Bouza et al. note that increases in coding rates in Spain are probably not being driven by financial incentives because Spain has a universal health care system [2]. This still allows for the possibility, however, that clinicians and hospitals are coding more patients over time in response to the many campaigns to improve sepsis awareness and recognition and as a part of hospitals’ due diligence to improve the fidelity of coding [9].

The rise in coding rates creates a major dilemma when trying to track sepsis rates and outcomes over time. Are higher rates due to more disease, more recognition, more complete coding, or some combination of these? Are lower mortality rates due to better care, better capture of more subtle cases, or both?

More deeply, neither the explicit nor the implicit strategies overcome the ongoing challenge of sepsis classification. The new Sepsis-3 consensus definitions provide a useful conceptual definition for sepsis (“life-threatening organ dysfunction caused by a dysregulated host response to infection”) but still leave clinicians with the difficult tasks of deciding whether a given patient is infected and whether organ dysfunction is attributable to infection [10, 11]. Sometimes the answers to these questions are obvious (for example, a previously healthy patient presenting with fever, headache, and hypotension who is found to have meningococcal meningitis) but more often these questions are subtle (for example, an elderly patient with a history of congestive heart failure and dementia presenting with low grade fever, confusion, shortness of breath, and a rise in serum creatinine). Thoughtful clinicians often disagree about these more subtle cases [12]. And retrospective reviews suggest that up to 40 % of patients admitted to intensive care for sepsis treatment may not be infected after all [13].

In sum, continuing efforts to improve sepsis recognition, ongoing changes in the ways clinicians and hospitals assign codes for sepsis and organ dysfunction, and persistent uncertainties about sepsis diagnosis make sepsis surveillance using diagnosis codes incredibly challenging. Trying to track sepsis using diagnosis codes is like trying to measure a moving and uncertain target with a moving and uncertain measuring stick. We desperately need better tools for sepsis diagnosis and surveillance. One possibility is to measure sepsis using electronic clinical data rather than diagnosis codes. One can impute suspected infection from microbiology and antibiotic orders, and organ dysfunction from laboratory tests, procedures (such as mechanical ventilation), and medications (such as vasopressors) [5, 6]. This will not solve the problems of diagnostic uncertainty and changing thresholds to diagnose and treat sepsis, but it might at least mitigate the effect of changing coding patterns over time.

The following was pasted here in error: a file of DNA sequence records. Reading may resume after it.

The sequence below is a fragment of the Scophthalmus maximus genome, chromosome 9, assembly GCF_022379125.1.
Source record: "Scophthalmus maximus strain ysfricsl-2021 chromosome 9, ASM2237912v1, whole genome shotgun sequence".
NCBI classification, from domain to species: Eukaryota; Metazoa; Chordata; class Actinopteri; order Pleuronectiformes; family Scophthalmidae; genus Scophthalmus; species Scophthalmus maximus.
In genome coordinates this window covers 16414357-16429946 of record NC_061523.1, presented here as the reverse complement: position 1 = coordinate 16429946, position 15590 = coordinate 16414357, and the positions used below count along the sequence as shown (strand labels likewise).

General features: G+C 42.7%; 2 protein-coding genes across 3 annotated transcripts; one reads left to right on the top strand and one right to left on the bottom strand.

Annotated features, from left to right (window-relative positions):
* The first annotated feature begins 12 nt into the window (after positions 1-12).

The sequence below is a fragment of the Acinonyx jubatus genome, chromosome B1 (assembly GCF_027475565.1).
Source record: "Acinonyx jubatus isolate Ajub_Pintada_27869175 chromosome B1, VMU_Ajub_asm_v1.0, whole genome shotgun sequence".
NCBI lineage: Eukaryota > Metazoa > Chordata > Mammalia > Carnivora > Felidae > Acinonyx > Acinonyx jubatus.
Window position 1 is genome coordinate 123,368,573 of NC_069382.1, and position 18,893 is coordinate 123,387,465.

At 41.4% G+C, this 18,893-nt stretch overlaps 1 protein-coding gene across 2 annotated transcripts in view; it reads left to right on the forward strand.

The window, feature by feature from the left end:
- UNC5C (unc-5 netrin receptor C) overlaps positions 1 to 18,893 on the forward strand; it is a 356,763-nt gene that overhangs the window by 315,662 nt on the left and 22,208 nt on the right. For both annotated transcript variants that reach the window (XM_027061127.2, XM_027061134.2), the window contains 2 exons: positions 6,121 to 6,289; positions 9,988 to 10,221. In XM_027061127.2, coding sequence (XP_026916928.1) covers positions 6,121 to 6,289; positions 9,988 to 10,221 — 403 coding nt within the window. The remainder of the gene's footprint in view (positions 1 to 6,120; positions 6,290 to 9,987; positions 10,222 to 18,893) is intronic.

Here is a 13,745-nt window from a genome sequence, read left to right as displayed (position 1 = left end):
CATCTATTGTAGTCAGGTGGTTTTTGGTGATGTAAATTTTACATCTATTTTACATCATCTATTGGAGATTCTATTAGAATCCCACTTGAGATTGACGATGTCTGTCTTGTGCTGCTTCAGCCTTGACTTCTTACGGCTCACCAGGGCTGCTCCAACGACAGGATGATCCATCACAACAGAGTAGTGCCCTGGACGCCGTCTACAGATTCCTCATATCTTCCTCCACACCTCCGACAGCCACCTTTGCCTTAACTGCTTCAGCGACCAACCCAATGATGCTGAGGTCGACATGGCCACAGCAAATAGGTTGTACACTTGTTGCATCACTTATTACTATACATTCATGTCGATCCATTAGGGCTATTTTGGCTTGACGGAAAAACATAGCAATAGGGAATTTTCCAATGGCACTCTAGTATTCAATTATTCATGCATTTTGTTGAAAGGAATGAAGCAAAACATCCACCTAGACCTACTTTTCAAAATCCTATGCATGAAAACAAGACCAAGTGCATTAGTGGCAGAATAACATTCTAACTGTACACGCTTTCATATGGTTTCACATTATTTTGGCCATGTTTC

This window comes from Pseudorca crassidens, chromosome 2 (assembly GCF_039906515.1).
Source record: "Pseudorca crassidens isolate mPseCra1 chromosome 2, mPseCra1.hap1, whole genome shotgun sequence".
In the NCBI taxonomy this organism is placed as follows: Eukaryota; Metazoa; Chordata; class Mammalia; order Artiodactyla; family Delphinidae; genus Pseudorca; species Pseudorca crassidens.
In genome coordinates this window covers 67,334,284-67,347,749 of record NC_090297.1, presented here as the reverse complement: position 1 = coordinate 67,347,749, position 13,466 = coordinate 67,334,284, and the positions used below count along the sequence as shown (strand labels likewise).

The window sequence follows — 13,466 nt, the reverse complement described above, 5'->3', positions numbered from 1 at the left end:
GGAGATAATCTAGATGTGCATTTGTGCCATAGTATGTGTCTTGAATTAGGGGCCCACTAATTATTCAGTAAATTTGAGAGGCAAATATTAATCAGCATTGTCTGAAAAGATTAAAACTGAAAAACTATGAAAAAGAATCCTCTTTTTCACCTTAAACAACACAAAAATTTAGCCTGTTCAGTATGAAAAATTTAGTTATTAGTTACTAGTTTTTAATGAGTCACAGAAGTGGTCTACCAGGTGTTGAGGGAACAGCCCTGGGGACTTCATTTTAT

Notes

Declarations

Acknowledgements

None.

Funding

none.

Availability of supporting data

Not applicable.

Authors’ contributions

MK drafted the initial manuscript, CR revised the manuscript for critical intellectual content. Both authors read and approved the final manuscript.

Competing interests

MK and CR have received grant funding from the U.S. Centers for Disease Control and Prevention for studies on sepsis surveillance.

Consent for publication

Not applicable.

Ethics approval and consent to participate

Not applicable.

Open AccessThis article is distributed under the terms of the Creative Commons Attribution 4.0 International License (http://creativecommons.org/licenses/by/4.0/), which permits unrestricted use, distribution, and reproduction in any medium, provided you give appropriate credit to the original author(s) and the source, provide a link to the Creative Commons license, and indicate if changes were made. The Creative Commons Public Domain Dedication waiver (http://creativecommons.org/publicdomain/zero/1.0/) applies to the data made available in this article, unless otherwise stated.

Authors’ Affiliations

(1)
Department of Population Medicine, Harvard Medical School and Harvard Pilgrim Health Care Institute
(2)
Department of Medicine, Brigham and Women’s Hospital

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Copyright

© The Author(s). 2016